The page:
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Dissociative Amnesia and Fugue

22 September, 2015 - 15:36

Dissociative amnesia is apsychological disorder that involves extensive, but selective, memory loss, but in which thereisno physiological explanation for the forgetting (van der Hart & Nijenhuis, 2009). 1 The amnesia is normally brought on by a trauma—a situation that causes such painful anxiety that the individual “forgets” in order to escape. These kinds of trauma include disasters, accidents, physical abuse, rape, and other forms of severe stress (Cloninger & Dokucu, 2008). 2 Although the personality of people who are experiencing dissociative amnesia remains fundamentally unchanged—and they recall how to carry out daily tasks such as reading, writing, and problem solving—they tend to forget things about their personal lives—for instance, their name, age, and occupation—and may fail to recognize family and friends (van der Hart & Nijenhuis, 2009). 3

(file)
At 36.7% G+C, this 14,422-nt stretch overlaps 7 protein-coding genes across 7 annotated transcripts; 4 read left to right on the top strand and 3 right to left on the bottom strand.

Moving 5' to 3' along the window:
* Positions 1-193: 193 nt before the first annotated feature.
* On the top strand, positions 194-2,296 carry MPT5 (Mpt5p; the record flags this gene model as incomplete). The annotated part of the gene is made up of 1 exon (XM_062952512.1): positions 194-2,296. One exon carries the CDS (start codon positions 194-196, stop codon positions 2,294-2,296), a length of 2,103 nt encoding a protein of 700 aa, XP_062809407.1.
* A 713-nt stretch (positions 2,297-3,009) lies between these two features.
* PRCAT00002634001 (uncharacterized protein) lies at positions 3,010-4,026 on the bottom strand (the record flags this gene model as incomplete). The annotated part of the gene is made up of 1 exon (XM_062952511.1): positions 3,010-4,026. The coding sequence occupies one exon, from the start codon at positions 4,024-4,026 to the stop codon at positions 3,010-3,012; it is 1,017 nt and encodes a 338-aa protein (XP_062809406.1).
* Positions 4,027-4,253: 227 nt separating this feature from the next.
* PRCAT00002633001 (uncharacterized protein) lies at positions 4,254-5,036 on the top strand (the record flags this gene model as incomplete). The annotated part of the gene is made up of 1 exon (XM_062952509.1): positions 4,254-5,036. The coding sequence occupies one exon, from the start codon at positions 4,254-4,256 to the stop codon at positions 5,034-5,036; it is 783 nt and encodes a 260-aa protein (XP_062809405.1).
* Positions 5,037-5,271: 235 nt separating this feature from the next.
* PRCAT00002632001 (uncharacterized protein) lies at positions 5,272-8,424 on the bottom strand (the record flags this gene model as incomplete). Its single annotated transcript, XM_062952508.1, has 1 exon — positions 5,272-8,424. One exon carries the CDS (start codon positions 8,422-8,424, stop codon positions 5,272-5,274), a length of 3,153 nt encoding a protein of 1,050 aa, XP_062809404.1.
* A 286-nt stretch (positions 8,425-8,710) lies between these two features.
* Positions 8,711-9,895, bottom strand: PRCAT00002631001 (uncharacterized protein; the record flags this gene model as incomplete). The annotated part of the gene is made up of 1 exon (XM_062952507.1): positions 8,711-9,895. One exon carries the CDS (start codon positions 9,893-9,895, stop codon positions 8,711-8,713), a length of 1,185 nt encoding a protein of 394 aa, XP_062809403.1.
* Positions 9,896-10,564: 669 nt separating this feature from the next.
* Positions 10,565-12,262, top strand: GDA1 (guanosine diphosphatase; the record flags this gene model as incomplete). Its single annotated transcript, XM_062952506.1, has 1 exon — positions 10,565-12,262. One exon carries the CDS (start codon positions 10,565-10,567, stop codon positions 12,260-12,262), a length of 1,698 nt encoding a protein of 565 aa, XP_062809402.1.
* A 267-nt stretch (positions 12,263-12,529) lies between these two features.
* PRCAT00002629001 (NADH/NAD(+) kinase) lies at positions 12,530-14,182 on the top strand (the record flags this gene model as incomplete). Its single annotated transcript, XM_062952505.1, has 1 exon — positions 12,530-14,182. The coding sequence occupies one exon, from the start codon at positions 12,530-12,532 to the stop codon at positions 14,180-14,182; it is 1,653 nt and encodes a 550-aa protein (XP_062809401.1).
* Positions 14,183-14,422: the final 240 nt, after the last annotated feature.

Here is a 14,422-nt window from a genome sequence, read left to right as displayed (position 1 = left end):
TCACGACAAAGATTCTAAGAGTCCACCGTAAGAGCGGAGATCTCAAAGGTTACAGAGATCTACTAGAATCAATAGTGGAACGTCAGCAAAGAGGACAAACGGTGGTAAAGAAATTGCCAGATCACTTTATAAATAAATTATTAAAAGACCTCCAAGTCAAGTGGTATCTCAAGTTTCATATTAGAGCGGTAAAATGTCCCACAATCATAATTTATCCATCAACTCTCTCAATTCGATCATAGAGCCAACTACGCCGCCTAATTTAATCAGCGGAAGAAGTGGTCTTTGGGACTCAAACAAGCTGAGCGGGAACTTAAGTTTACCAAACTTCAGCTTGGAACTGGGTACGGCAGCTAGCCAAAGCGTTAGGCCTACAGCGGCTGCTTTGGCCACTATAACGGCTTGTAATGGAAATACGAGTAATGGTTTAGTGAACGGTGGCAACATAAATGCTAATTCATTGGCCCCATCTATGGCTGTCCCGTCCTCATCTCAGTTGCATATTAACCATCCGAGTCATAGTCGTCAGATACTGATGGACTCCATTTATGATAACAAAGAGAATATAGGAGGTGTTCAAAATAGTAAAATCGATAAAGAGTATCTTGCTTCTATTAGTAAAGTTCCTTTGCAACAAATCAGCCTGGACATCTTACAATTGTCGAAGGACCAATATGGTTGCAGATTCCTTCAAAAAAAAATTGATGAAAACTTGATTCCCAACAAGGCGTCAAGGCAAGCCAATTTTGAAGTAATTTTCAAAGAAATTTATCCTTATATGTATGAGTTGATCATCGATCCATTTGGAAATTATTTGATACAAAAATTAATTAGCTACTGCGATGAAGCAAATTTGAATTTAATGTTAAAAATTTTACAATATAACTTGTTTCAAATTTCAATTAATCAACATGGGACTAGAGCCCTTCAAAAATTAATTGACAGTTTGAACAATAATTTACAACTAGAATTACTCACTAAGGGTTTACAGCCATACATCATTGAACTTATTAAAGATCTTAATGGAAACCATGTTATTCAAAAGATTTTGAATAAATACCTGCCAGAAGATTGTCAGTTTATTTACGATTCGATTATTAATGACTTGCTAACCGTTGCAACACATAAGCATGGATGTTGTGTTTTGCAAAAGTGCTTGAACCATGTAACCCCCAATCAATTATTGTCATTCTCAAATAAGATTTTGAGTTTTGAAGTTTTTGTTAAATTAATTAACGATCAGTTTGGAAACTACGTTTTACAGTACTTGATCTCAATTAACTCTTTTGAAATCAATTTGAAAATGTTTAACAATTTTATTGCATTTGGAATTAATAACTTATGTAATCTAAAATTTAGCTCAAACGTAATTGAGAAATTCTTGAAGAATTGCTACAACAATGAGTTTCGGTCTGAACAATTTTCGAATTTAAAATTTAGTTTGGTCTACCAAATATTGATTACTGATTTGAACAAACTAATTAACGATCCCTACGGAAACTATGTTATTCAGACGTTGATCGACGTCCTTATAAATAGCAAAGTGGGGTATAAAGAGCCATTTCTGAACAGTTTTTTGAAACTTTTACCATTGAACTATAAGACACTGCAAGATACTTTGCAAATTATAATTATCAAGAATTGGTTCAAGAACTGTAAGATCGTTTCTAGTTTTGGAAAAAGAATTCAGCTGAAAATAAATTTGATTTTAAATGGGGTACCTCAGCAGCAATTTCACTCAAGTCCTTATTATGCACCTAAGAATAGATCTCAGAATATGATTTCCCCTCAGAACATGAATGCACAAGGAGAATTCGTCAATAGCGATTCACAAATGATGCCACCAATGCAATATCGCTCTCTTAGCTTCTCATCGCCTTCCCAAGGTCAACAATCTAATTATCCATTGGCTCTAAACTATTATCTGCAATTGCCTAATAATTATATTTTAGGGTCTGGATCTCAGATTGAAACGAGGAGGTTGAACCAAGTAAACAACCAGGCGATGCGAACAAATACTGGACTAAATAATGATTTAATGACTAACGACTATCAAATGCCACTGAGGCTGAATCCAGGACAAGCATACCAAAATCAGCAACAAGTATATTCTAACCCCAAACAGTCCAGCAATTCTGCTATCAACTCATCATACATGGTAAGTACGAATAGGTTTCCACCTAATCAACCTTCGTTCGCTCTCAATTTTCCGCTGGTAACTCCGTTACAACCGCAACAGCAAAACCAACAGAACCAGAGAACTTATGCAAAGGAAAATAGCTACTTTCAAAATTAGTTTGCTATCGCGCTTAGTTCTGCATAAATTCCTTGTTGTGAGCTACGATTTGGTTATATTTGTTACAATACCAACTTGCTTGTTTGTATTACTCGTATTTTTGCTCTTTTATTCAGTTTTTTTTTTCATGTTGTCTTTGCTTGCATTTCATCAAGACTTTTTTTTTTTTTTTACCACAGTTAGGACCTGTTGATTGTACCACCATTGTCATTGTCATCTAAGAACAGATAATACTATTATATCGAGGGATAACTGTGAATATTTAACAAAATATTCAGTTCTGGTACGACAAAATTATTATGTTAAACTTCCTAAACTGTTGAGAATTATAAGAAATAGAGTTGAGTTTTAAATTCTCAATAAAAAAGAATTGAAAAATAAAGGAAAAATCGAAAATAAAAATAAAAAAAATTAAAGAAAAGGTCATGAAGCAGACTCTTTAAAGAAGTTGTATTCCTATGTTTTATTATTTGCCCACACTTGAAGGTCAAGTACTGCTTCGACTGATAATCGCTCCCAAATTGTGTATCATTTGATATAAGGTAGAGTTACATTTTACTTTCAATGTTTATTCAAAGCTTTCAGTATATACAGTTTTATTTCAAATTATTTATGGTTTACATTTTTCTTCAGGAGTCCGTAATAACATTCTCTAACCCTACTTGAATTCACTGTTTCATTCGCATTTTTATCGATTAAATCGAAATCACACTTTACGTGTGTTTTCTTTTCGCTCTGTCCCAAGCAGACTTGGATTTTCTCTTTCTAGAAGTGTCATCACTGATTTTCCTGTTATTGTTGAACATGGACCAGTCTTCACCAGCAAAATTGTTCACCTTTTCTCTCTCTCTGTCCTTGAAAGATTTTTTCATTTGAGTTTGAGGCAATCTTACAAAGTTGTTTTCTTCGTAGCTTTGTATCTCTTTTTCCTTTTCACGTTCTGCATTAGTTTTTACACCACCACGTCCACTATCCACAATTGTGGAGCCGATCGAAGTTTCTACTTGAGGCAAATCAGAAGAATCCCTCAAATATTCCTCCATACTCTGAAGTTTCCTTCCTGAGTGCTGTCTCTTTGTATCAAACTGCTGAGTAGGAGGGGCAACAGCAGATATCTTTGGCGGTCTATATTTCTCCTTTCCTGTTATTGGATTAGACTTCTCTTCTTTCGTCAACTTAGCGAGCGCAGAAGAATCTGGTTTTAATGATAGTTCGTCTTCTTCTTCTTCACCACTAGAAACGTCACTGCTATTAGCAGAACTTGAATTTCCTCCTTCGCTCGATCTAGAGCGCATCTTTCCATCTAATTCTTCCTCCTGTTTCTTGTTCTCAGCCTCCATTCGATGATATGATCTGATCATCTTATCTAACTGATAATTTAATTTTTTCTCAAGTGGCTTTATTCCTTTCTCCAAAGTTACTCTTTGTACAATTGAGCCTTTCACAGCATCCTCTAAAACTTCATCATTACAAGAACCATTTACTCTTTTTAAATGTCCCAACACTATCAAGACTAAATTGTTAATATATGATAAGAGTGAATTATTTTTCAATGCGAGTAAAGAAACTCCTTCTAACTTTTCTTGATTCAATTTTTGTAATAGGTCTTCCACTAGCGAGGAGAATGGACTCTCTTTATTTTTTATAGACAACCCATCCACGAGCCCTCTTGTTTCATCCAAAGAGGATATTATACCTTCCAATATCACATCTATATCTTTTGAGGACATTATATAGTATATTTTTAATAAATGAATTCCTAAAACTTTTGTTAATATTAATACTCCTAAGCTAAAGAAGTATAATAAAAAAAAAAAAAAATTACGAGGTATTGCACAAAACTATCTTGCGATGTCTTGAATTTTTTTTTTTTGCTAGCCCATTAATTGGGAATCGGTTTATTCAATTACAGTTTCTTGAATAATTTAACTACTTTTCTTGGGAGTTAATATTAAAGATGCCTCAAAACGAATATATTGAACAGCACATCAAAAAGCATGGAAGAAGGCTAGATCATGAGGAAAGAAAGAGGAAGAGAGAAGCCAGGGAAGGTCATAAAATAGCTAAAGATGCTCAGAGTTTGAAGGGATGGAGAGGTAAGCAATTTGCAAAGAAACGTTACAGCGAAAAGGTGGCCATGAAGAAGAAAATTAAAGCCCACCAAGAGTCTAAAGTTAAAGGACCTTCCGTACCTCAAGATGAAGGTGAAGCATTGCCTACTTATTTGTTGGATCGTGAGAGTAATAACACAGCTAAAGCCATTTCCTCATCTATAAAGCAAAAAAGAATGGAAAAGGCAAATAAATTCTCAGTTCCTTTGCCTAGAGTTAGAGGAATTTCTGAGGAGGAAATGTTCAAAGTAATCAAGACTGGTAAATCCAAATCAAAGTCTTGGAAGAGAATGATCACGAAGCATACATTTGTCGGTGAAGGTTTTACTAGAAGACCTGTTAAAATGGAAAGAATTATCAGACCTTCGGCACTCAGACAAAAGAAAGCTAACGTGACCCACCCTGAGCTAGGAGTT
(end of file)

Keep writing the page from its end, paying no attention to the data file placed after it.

A related disorder, dissociative fugue, is a psychological disorder in which an individual loses complete memory of his or her identity and may even assume a neone, often far from home. The individual with dissociative fugue experiences all the symptoms of dissociative amnesia but also leaves the situation entirely. The fugue state may last for just a matter of hours or may continue for months, as it did with Jeffrey Ingram. Recovery from the fugue state tends to be rapid, but when people recover they commonly have no memory of the stressful event that triggered the fugue or of events that occurred during their fugue state (Cardeña & Gleaves, 2007). 4